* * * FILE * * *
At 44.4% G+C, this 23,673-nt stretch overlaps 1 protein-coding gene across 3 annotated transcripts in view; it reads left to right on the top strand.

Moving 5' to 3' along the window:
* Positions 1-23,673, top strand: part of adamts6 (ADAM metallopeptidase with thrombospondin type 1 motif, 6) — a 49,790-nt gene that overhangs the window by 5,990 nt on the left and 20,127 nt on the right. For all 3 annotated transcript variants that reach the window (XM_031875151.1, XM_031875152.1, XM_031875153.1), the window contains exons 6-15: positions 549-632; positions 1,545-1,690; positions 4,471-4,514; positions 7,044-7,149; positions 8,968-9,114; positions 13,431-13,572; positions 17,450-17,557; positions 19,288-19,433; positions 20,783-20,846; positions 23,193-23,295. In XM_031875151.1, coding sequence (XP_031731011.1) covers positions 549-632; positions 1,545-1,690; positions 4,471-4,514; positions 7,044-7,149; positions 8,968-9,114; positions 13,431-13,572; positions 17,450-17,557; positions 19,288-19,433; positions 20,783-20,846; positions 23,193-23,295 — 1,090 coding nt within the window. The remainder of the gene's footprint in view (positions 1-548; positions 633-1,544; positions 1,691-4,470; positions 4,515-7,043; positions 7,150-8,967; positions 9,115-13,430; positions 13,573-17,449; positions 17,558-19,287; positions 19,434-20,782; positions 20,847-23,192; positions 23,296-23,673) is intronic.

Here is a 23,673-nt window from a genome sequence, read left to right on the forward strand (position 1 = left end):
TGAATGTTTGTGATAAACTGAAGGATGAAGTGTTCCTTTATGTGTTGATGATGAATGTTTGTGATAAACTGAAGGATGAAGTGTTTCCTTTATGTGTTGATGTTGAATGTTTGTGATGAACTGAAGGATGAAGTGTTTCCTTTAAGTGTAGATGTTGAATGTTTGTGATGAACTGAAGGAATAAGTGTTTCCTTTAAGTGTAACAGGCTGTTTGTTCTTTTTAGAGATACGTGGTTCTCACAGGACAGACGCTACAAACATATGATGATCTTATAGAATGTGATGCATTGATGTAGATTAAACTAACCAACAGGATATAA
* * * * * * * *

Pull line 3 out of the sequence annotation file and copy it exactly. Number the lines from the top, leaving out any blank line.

* Positions 1-23,673, top strand: part of adamts6 (ADAM metallopeptidase with thrombospondin type 1 motif, 6) — a 49,790-nt gene that overhangs the window by 5,990 nt on the left and 20,127 nt on the right. For all 3 annotated transcript variants that reach the window (XM_031875151.1, XM_031875152.1, XM_031875153.1), the window contains exons 6-15: positions 549-632; positions 1,545-1,690; positions 4,471-4,514; positions 7,044-7,149; positions 8,968-9,114; positions 13,431-13,572; positions 17,450-17,557; positions 19,288-19,433; positions 20,783-20,846; positions 23,193-23,295. In XM_031875151.1, coding sequence (XP_031731011.1) covers positions 549-632; positions 1,545-1,690; positions 4,471-4,514; positions 7,044-7,149; positions 8,968-9,114; positions 13,431-13,572; positions 17,450-17,557; positions 19,288-19,433; positions 20,783-20,846; positions 23,193-23,295 — 1,090 coding nt within the window. The remainder of the gene's footprint in view (positions 1-548; positions 633-1,544; positions 1,691-4,470; positions 4,515-7,043; positions 7,150-8,967; positions 9,115-13,430; positions 13,573-17,449; positions 17,558-19,287; positions 19,434-20,782; positions 20,847-23,192; positions 23,296-23,673) is intronic.